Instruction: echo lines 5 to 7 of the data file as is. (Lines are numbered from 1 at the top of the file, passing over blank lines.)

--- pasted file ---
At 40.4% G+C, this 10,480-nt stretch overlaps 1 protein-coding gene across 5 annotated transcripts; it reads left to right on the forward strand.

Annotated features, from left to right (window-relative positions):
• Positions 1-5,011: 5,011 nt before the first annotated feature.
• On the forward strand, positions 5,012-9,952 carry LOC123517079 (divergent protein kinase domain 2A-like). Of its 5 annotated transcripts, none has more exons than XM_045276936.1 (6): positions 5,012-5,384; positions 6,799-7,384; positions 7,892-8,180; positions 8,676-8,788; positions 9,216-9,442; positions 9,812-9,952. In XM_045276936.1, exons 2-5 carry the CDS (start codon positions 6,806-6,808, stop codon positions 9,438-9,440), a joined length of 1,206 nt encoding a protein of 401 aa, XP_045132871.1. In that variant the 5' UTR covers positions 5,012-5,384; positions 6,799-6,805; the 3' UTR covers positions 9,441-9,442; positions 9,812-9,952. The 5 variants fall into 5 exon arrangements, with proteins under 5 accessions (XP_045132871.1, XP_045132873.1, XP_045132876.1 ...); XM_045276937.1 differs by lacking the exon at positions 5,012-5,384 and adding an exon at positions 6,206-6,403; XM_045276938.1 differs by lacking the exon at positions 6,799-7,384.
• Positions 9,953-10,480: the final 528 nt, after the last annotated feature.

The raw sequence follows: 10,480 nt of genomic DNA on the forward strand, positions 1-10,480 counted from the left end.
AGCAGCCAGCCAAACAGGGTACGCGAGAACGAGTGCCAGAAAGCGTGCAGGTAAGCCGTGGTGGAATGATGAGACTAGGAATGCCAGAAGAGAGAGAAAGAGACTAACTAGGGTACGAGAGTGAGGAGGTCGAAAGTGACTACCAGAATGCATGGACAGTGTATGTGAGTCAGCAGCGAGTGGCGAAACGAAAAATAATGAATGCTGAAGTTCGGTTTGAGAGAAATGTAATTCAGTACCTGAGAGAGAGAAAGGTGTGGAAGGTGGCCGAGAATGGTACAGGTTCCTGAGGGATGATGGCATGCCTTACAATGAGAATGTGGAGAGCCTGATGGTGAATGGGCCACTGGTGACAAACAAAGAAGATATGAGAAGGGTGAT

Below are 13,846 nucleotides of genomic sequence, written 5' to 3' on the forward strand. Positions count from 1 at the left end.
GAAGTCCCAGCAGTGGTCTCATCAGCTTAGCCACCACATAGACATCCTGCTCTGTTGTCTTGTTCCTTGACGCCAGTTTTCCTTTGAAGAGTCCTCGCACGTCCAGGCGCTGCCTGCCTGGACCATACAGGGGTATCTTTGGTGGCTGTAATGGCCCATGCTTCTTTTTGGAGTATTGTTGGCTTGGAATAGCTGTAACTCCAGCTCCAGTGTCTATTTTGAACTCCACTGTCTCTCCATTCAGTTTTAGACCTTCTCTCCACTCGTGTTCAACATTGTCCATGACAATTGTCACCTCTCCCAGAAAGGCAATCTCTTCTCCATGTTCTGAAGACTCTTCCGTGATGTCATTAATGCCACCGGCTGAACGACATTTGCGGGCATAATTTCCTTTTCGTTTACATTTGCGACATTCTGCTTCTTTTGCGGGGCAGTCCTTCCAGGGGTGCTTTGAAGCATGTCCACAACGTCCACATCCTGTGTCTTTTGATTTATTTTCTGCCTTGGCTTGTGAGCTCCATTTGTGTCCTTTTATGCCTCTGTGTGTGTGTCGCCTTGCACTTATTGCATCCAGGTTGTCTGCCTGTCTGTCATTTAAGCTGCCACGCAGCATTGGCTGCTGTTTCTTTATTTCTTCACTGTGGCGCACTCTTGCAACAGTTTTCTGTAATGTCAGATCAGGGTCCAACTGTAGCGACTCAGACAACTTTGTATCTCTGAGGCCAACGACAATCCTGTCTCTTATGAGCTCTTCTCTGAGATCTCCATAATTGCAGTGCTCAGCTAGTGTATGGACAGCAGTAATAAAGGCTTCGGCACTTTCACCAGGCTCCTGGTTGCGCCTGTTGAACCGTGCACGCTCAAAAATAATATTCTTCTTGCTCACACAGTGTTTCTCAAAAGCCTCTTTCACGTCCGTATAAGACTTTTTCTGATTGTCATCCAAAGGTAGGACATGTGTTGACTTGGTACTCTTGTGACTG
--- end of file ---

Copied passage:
• Positions 9,953-10,480: the final 528 nt, after the last annotated feature.

The raw sequence follows: 10,480 nt of genomic DNA on the forward strand, positions 1-10,480 counted from the left end.
AGCAGCCAGCCAAACAGGGTACGCGAGAACGAGTGCCAGAAAGCGTGCAGGTAAGCCGTGGTGGAATGATGAGACTAGGAATGCCAGAAGAGAGAGAAAGAGACTAACTAGGGTACGAGAGTGAGGAGGTCGAAAGTGACTACCAGAATGCATGGACAGTGTATGTGAGTCAGCAGCGAGTGGCGAAACGAAAAATAATGAATGCTGAAGTTCGGTTTGAGAGAAATGTAATTCAGTACCTGAGAGAGAGAAAGGTGTGGAAGGTGGCCGAGAATGGTACAGGTTCCTGAGGGATGATGGCATGCCTTACAATGAGAATGTGGAGAGCCTGATGGTGAATGGGCCACTGGTGACAAACAAAGAAGATATGAGAAGGGTGAT